Ian McKellen: Gay actors should put happiness above career ambition
Ian McKellen has made a passionate plea for gay actors to be open about their sexuality, even if they think it will harm their chances of being cast.
Giving a talk at Rose Bruford College, he discussed the “prevailing view” in Hollywood that audiences will not believe a gay actor as a straight romantic lead – and said the idea had trickled down to the UK acting industry.
McKellen, who is openly gay, then urged students with their eyes on Hollywood to put their personal happiness and well-being before their acting careers.
He said: “It is thought in our business that it would probably be better if you didn’t talk about your sexuality – unless you’re straight of course, in which case you can talk about it the whole time.”
Citing prejudice he had heard, McKellen went on: “‘The audience wouldn’t accept an actor if they know you’re gay’ – that’s the prevailing view in Hollywood. And I’ve heard Rupert Everett and others say it in this country.”
He continued: “I just say, if you’re gay, or if you’re different, will you just express your difference and be yourself, because without it you’re not going to enjoy your life.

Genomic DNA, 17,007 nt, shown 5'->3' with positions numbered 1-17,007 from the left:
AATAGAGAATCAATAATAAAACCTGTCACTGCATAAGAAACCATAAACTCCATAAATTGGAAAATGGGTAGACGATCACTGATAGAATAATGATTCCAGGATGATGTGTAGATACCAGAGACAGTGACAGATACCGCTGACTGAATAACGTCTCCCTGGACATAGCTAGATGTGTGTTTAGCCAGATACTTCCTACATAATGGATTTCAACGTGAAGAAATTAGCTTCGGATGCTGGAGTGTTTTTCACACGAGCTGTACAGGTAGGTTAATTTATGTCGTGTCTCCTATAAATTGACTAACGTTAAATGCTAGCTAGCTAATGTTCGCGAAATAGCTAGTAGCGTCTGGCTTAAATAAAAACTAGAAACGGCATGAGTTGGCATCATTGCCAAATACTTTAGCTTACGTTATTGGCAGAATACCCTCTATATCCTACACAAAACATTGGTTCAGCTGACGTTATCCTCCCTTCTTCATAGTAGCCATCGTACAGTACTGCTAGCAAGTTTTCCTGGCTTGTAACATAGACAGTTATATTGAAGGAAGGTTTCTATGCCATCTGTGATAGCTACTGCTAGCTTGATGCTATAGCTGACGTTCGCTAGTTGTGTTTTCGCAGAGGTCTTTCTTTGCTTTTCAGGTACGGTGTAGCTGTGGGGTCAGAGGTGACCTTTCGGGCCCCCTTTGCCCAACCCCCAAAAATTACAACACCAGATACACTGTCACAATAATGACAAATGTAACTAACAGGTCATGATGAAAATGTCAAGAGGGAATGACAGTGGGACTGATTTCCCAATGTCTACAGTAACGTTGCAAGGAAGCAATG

“And if you find you can’t be a successful romantic actor in Hollywood movies – well, how many of those are there at any one time, three? If it’s a choice between that ambition and being open and being yourself: go for being yourself. And forget acting at that level.”
A 2012 survey revealed nearly half of gay UK actors had not come out to their agents, while more than a third had experienced homophobia in the industry.
At last year’s Olivier Awards, Michael Urie encouraged gay actors not to hide their sexuality, and claimed being open about it would in fact improve their performances.
He also praised Equity’s I Won’t Pretend campaign, in which a number of openly gay actors revealed how their working lives had improved since coming out.
Advising the Rose Bruford students further, McKellen encouraged them all to join Equity, saying it would be unfair for the union’s work in negotiating better working conditions for actors to go unrecognised.
He explained: “We have to stick together in this business, and one way of doing that is through a union of people who know what working conditions should be and how to make them better. And they have improved them over the years.
“It’s so unfair for you to go and sign a contract which has been drawn up by Equity, and not at least recompense Equity for the hard work it has done over the generations to get to that point at which you do get a holiday salary, and some overtime, and proper conditions of work. That’s the business of being a professional.”
Earlier this year, McKellen called on the National Theatre to bring back a resident company of actors, following the announcement that Liverpool Everyman would return to a repertory producing model.